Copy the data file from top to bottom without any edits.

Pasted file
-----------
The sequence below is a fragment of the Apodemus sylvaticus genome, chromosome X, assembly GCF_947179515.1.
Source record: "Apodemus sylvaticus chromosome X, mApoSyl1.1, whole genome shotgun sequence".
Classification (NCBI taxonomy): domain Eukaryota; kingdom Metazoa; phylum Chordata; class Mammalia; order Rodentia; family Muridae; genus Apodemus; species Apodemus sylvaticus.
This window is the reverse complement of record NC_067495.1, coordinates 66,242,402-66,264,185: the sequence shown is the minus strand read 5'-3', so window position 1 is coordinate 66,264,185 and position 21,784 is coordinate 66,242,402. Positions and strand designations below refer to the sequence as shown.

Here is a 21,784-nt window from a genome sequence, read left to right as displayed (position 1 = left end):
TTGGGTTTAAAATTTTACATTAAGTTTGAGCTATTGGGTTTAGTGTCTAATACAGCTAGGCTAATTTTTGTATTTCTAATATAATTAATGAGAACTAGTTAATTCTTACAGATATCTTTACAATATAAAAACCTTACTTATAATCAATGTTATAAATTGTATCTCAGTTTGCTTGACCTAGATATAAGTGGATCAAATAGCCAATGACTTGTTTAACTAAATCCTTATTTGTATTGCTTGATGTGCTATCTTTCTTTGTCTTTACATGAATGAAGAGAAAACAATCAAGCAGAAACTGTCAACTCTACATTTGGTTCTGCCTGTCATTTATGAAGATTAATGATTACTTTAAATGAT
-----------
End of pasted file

The sequence below is a fragment of the Apodemus sylvaticus genome, chromosome X, assembly GCF_947179515.1.
Source record: "Apodemus sylvaticus chromosome X, mApoSyl1.1, whole genome shotgun sequence".
Classification (NCBI taxonomy): domain Eukaryota; kingdom Metazoa; phylum Chordata; class Mammalia; order Rodentia; family Muridae; genus Apodemus; species Apodemus sylvaticus.
This window is the reverse complement of record NC_067495.1, coordinates 66,242,402-66,264,185: the sequence shown is the minus strand read 5'-3', so window position 1 is coordinate 66,264,185 and position 21,784 is coordinate 66,242,402. Positions and strand designations below refer to the sequence as shown.

Here is a 21,784-nt window from a genome sequence, read left to right as displayed (position 1 = left end):
TTGGGTTTAAAATTTTACATTAAGTTTGAGCTATTGGGTTTAGTGTCTAATACAGCTAGGCTAATTTTTGTATTTCTAATATAATTAATGAGAACTAGTTAATTCTTACAGATATCTTTACAATATAAAAACCTTACTTATAATCAATGTTATAAATTGTATCTCAGTTTGCTTGACCTAGATATAAGTGGATCAAATAGCCAATGACTTGTTTAACTAAATCCTTATTTGTATTGCTTGATGTGCTATCTTTCTTTGTCTTTACATGAATGAAGAGAAAACAATCAAGCAGAAACTGTCAACTCTACATTTGGTTCTGCCTGTCATTTATGAAGATTAATGATTACTTTAAATGAT